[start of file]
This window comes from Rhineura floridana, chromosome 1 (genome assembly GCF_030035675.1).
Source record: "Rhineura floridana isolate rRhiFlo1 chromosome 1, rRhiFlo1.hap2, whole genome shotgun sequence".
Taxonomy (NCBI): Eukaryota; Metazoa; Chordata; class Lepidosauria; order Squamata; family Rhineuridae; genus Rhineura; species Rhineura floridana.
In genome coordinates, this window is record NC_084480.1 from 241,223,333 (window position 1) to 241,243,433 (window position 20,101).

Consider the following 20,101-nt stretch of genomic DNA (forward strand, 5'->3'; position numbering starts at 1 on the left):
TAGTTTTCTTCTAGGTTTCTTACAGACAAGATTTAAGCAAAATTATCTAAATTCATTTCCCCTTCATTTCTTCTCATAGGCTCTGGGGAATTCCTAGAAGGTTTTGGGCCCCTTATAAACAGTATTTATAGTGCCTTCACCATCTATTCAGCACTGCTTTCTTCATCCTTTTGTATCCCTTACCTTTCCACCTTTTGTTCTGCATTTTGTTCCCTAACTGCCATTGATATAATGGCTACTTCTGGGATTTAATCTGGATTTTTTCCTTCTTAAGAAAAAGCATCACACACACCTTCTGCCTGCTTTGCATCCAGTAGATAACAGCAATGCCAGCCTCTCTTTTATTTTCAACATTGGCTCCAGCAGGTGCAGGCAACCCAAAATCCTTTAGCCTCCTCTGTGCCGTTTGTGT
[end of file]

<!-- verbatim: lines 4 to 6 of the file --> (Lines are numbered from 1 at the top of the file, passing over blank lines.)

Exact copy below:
In genome coordinates, this window is record NC_084480.1 from 241,223,333 (window position 1) to 241,243,433 (window position 20,101).

Consider the following 20,101-nt stretch of genomic DNA (forward strand, 5'->3'; position numbering starts at 1 on the left):
TAGTTTTCTTCTAGGTTTCTTACAGACAAGATTTAAGCAAAATTATCTAAATTCATTTCCCCTTCATTTCTTCTCATAGGCTCTGGGGAATTCCTAGAAGGTTTTGGGCCCCTTATAAACAGTATTTATAGTGCCTTCACCATCTATTCAGCACTGCTTTCTTCATCCTTTTGTATCCCTTACCTTTCCACCTTTTGTTCTGCATTTTGTTCCCTAACTGCCATTGATATAATGGCTACTTCTGGGATTTAATCTGGATTTTTTCCTTCTTAAGAAAAAGCATCACACACACCTTCTGCCTGCTTTGCATCCAGTAGATAACAGCAATGCCAGCCTCTCTTTTATTTTCAACATTGGCTCCAGCAGGTGCAGGCAACCCAAAATCCTTTAGCCTCCTCTGTGCCGTTTGTGT